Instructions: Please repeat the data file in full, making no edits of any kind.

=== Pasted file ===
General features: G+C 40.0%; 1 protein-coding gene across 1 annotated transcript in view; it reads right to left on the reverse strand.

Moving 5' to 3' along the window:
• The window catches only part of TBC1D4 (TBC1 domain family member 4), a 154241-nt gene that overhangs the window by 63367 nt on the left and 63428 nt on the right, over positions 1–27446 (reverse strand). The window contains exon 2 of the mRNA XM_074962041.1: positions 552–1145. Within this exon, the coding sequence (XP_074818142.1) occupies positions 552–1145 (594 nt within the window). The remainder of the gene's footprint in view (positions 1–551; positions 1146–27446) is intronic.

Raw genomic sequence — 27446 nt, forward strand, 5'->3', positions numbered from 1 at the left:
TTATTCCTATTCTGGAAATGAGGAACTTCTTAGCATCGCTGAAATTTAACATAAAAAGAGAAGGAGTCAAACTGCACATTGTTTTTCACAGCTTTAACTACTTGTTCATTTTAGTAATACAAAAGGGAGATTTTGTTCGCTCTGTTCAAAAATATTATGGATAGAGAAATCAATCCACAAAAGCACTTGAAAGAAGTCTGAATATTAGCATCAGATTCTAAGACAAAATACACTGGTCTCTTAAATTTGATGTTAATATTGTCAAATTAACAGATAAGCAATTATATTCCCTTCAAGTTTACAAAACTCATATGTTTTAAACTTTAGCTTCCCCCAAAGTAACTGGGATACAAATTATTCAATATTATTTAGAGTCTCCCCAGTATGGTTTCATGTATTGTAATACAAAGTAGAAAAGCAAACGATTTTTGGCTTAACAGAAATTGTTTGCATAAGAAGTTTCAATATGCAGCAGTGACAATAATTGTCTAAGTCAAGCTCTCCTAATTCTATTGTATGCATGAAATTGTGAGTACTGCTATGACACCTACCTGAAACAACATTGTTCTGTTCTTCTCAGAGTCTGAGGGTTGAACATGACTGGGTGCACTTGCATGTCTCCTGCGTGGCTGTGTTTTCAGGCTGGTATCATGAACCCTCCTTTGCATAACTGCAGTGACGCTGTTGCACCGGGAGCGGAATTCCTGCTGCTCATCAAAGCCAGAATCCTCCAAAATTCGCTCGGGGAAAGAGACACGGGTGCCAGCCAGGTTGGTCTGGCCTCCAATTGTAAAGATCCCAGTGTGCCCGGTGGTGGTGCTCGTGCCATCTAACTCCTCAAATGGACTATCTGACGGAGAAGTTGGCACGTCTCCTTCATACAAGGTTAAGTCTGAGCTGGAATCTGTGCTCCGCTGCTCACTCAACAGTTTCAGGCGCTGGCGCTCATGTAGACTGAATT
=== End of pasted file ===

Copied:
General features: G+C 40.0%; 1 protein-coding gene across 1 annotated transcript in view; it reads right to left on the reverse strand.

Moving 5' to 3' along the window:
• The window catches only part of TBC1D4 (TBC1 domain family member 4), a 154241-nt gene that overhangs the window by 63367 nt on the left and 63428 nt on the right, over positions 1–27446 (reverse strand). The window contains exon 2 of the mRNA XM_074962041.1: positions 552–1145. Within this exon, the coding sequence (XP_074818142.1) occupies positions 552–1145 (594 nt within the window). The remainder of the gene's footprint in view (positions 1–551; positions 1146–27446) is intronic.

Raw genomic sequence — 27446 nt, forward strand, 5'->3', positions numbered from 1 at the left:
TTATTCCTATTCTGGAAATGAGGAACTTCTTAGCATCGCTGAAATTTAACATAAAAAGAGAAGGAGTCAAACTGCACATTGTTTTTCACAGCTTTAACTACTTGTTCATTTTAGTAATACAAAAGGGAGATTTTGTTCGCTCTGTTCAAAAATATTATGGATAGAGAAATCAATCCACAAAAGCACTTGAAAGAAGTCTGAATATTAGCATCAGATTCTAAGACAAAATACACTGGTCTCTTAAATTTGATGTTAATATTGTCAAATTAACAGATAAGCAATTATATTCCCTTCAAGTTTACAAAACTCATATGTTTTAAACTTTAGCTTCCCCCAAAGTAACTGGGATACAAATTATTCAATATTATTTAGAGTCTCCCCAGTATGGTTTCATGTATTGTAATACAAAGTAGAAAAGCAAACGATTTTTGGCTTAACAGAAATTGTTTGCATAAGAAGTTTCAATATGCAGCAGTGACAATAATTGTCTAAGTCAAGCTCTCCTAATTCTATTGTATGCATGAAATTGTGAGTACTGCTATGACACCTACCTGAAACAACATTGTTCTGTTCTTCTCAGAGTCTGAGGGTTGAACATGACTGGGTGCACTTGCATGTCTCCTGCGTGGCTGTGTTTTCAGGCTGGTATCATGAACCCTCCTTTGCATAACTGCAGTGACGCTGTTGCACCGGGAGCGGAATTCCTGCTGCTCATCAAAGCCAGAATCCTCCAAAATTCGCTCGGGGAAAGAGACACGGGTGCCAGCCAGGTTGGTCTGGCCTCCAATTGTAAAGATCCCAGTGTGCCCGGTGGTGGTGCTCGTGCCATCTAACTCCTCAAATGGACTATCTGACGGAGAAGTTGGCACGTCTCCTTCATACAAGGTTAAGTCTGAGCTGGAATCTGTGCTCCGCTGCTCACTCAACAGTTTCAGGCGCTGGCGCTCATGTAGACTGAATT